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- Last updated: 15/12/2016
Not all vehicles which turn up at events are roaring armoured heavyweights, some have a rather more reserved appearance. These are the soft-skinned vehicles and are very popular with owners of military vehicles used in WW II. Unarguably the most important of these was the CCKW also known variously as either the ‘Deuceand- a-half’ or the ‘Jimmy’.
Trucks or Lorries
These 6X6 vehicles, called trucks by the Americans but lorries by the British army, came in a wide variation of types. There was the Short Wheel Base 352 and the Long Wheel Base 353 and either the closed cab or open cab versions. The CCKW lettering designated the year 1941 (C), conventional cab (C), all-wheel drive (K) and tandem rear axles (K). The basic version weighed 5.3 tons and measured 21.36 feet in length, 7.35 feet in width and 9.19 feet in height. Between 1941 and 1945 General Motors produced over 562,000 of these trucks and other manufacturers took the production figure to more than 812,000 vehicles.
The ‘Jimmy’ was used in all theatres of the war and was so durable it continued to serve in other conflicts such as the Korean War, which makes them suitable to participate in many re-enactments events. At some shows owners get together to represent the supply unit called the ‘Red Ball Express’ which was a non-stop convoy system to supply food, fuel and ammunition to the fighting units after D-Day. This unit operated from 25 August until 16 November 1944 and at its height there were almost 6,000 trucks on the road at any one time delivering 12,500 tons of supplies each day.
The trucks were capable of carrying payloads of up to 2.5 tons – hence ‘deuce and a half’ - but in reality it probably exceeded this limitation during battle, and the design was also produced in specialist roles such as the 750 gallon capacity fuel tanker, 700 gallon capacity water tanker, bomb disposal, medical support vehicles, fire trucks and the famous DUKW (‘Duck) amphibious truck was developed from the CCKW design. They towed trailers, carried troops and wartime photographs show them in all these variants and present owners today turn the vehicles out to show them in the widest possible range of roles.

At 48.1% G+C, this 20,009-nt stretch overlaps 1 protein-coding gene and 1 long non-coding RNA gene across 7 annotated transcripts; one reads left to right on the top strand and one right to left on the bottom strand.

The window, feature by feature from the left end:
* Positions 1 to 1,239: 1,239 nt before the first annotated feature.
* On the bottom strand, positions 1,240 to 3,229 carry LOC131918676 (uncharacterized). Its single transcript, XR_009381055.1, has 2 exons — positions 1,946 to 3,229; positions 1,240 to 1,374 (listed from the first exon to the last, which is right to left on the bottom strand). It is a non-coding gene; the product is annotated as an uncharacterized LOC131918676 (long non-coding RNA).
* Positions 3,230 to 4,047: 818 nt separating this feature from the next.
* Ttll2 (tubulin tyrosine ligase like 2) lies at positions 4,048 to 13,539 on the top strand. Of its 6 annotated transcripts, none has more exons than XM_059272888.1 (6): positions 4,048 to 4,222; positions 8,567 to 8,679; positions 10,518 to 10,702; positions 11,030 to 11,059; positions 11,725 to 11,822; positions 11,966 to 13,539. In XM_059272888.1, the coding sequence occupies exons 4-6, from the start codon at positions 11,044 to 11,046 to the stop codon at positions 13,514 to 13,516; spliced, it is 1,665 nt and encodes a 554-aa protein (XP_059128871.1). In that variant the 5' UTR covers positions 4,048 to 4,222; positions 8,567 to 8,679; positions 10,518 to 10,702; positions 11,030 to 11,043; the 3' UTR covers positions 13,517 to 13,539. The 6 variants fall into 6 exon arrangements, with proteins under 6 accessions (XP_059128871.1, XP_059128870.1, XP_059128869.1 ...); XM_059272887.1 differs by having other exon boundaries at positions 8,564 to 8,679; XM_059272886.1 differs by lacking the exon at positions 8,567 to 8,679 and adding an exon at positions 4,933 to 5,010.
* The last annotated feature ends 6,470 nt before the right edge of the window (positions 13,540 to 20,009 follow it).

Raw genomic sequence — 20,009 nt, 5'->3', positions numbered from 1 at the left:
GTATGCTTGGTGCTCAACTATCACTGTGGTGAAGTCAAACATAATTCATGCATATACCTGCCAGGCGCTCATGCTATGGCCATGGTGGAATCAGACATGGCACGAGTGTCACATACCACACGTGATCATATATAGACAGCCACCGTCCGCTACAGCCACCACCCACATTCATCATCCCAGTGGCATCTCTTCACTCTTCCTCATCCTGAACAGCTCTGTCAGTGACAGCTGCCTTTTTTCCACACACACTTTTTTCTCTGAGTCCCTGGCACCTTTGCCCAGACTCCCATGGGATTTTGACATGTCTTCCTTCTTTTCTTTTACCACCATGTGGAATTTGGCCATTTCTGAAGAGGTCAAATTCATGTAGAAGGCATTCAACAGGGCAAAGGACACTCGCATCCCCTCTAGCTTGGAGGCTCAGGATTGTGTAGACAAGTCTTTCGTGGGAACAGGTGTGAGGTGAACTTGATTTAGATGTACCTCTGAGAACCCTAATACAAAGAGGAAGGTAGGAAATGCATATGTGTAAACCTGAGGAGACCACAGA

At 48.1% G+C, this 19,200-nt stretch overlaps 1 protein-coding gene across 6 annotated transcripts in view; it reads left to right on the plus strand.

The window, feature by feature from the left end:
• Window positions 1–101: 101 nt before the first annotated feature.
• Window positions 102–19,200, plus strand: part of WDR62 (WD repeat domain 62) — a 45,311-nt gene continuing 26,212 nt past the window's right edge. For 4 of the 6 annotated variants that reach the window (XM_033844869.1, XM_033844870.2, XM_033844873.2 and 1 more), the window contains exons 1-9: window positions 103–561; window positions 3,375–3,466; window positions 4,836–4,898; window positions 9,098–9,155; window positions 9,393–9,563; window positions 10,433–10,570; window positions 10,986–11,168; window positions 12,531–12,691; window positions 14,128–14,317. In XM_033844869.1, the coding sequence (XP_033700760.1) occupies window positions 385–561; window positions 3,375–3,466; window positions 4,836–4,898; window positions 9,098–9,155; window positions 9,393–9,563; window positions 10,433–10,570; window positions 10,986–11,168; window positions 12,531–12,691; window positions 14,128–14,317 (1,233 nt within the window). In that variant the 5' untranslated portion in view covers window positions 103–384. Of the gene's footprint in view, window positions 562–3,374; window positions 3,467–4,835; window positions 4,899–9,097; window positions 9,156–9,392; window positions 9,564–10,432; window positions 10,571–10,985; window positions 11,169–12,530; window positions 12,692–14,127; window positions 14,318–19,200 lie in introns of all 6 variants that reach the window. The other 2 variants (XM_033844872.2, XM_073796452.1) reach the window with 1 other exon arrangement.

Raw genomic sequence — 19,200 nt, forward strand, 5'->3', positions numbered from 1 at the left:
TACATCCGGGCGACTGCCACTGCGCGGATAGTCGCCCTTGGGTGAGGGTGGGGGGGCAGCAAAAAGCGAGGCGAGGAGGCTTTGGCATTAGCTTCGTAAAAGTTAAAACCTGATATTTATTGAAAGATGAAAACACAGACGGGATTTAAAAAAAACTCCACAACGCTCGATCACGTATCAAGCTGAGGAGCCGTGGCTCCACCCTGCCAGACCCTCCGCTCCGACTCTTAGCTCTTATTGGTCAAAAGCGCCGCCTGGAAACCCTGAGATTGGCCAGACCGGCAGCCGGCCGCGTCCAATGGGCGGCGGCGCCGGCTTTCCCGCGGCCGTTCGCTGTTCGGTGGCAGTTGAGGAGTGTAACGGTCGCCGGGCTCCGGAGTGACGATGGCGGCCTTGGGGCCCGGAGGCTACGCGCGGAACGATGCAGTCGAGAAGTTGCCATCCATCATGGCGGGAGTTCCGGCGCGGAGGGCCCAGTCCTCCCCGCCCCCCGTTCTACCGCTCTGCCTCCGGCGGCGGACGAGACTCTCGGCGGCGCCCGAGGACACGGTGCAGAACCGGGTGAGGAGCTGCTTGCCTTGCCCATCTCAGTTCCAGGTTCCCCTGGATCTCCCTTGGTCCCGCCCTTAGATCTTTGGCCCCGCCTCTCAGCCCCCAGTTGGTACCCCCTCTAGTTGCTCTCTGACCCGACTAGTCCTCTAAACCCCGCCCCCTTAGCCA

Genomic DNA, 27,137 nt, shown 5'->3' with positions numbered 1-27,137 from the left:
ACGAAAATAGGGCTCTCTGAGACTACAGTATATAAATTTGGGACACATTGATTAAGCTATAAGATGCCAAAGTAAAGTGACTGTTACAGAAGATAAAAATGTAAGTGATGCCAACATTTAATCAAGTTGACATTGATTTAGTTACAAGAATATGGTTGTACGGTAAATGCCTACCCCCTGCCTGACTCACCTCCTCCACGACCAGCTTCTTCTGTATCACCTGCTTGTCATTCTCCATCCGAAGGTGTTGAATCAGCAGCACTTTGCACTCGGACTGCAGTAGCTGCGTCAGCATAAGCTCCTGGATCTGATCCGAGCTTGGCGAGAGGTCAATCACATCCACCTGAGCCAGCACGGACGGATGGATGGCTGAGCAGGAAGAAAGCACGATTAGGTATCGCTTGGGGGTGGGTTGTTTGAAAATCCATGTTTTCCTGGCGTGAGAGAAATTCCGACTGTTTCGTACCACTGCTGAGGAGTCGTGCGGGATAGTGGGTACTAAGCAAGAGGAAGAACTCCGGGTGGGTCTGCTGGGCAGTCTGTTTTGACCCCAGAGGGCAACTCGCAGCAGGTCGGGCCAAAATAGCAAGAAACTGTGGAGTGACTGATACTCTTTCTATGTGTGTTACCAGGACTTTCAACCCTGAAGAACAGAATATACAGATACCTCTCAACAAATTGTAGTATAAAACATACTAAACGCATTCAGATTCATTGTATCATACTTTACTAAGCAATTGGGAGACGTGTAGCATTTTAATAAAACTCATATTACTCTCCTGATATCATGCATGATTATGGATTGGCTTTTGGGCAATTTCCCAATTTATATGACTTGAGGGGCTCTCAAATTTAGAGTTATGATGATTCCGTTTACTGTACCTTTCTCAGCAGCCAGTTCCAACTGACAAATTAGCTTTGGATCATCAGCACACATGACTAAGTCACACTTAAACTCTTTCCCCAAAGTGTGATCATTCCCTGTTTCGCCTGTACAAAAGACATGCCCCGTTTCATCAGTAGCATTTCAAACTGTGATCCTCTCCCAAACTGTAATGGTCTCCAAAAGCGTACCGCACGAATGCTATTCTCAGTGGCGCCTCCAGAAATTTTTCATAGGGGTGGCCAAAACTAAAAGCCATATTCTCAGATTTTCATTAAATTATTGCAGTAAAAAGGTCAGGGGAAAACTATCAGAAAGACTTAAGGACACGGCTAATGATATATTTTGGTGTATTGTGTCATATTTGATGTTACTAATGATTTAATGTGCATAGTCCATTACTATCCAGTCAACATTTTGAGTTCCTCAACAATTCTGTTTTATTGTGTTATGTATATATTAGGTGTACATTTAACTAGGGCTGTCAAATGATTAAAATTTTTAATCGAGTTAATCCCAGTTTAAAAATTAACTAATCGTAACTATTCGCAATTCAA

It is incredible to see how much attention an ordinary vehicle such as a Jimmy truck attracts when parked up at living history events. Even if the owner just opens the bonnet to complete to check the oil. Inquisitive heads pop up all over the place eager to have a look and take photographs. Owners take part in ‘road run’ convoys for a bit of fun to show what is happening at events and they do make an impression. Battle re-enactments also allow owners to participate by driving the infantry into the battle scenario. These trucks have also been in countless war films and documentaries.
Living With A Jimmy
The CCKW was fitted with a GMC six-cylinder 269 cid 91.5hp engine which gave road speeds up to 45mph. It was thirsty on fuel and a 40 gallon fuel capacity would allow an operational range of 300 miles (7.5 miles to the gallon). Despite the fuel consumption rate the Jimmy is often driven direct to events such as War & Peace and Military Odyssey and the large rear cargo area allows for all the owners equipment such as tent and food to be loaded for a full weekend on site. The rear has a canvas cover and some owners prefer to sleep in there. Once on site the ‘extra touches’ are added for display such as helmets, weapons and other personal items. Some Jimmys had provision for a .50 calibre machine gun to be mounted above the cab roof and these really stand out in a line up.
How much is it going to cost to buy a Jimmy? Well, that depends on the type and the condition as with all vehicles. It is quite easy to locate them through the specialist Websites such as www.milweb.com An unusual Website offering was found at www.carandclassic.co.uk which advertised a Jimmy painted in the colours of the United Services Organistion (USO) which travelled around to entertain the troops in WW II. This particular version is equipped to sell hot beverages and food and its condition is described as ‘good’ and is for sale priced £12,500. But like all military vehicles, it does pay to search around and make enquiries.
The vehicles are exempt from road tax and seat belts do not have to be fitted because of their date of manufacture. However some owners have fitted them for safety reasons. Spares are available and maintenance manuals can be bought for servicing. Research shows that Jimmys are on sale all across Europe from Norway to France and in the UK and spares are even available on EBay. There are several specialist Websites for owners to list their details such as: www.cckw353.org
Owners can register with such Websites to check for spare parts, details of vehicles, including sales and wants, and find out where events are being held.
There are specialist companies which can arrange for recovery in the case of a breakdown such as www.motorbreakdownrecovery. com (0844 414 2399) and by contacting them arrangements can be made for an annual fee. Insurance can also be made by contacting specialist brokers such as our old friends Adrian Flux. GM